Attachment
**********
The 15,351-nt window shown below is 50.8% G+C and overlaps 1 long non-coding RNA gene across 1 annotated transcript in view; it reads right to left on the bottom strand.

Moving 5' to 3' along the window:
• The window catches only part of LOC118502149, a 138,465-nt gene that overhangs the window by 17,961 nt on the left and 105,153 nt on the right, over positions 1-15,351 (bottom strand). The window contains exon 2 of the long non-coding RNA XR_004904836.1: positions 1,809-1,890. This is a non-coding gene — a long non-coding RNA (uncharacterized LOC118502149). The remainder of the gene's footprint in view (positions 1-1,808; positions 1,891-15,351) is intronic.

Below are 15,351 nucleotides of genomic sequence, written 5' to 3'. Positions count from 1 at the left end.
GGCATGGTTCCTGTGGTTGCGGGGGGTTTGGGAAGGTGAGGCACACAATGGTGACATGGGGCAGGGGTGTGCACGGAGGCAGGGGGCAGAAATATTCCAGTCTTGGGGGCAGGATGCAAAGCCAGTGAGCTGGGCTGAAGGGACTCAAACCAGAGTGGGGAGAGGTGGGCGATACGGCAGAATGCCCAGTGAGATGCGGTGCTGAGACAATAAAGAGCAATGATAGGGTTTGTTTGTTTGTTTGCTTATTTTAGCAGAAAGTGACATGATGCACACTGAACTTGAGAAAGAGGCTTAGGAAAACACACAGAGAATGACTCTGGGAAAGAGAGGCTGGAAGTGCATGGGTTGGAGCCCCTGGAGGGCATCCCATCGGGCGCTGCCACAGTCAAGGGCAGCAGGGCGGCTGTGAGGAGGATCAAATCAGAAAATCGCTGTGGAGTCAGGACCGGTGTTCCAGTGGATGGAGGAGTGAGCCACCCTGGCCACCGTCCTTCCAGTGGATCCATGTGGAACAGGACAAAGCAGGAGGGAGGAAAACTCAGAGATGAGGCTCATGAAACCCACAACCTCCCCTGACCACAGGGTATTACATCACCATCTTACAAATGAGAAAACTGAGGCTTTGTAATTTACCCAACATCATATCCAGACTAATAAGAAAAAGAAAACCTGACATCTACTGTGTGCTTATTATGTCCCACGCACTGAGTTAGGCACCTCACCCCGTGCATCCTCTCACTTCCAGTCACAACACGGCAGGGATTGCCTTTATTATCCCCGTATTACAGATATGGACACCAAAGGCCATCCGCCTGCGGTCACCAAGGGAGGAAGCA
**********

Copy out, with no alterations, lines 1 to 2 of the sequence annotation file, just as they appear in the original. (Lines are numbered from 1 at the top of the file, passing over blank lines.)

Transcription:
The 15,351-nt window shown below is 50.8% G+C and overlaps 1 long non-coding RNA gene across 1 annotated transcript in view; it reads right to left on the bottom strand.

Moving 5' to 3' along the window: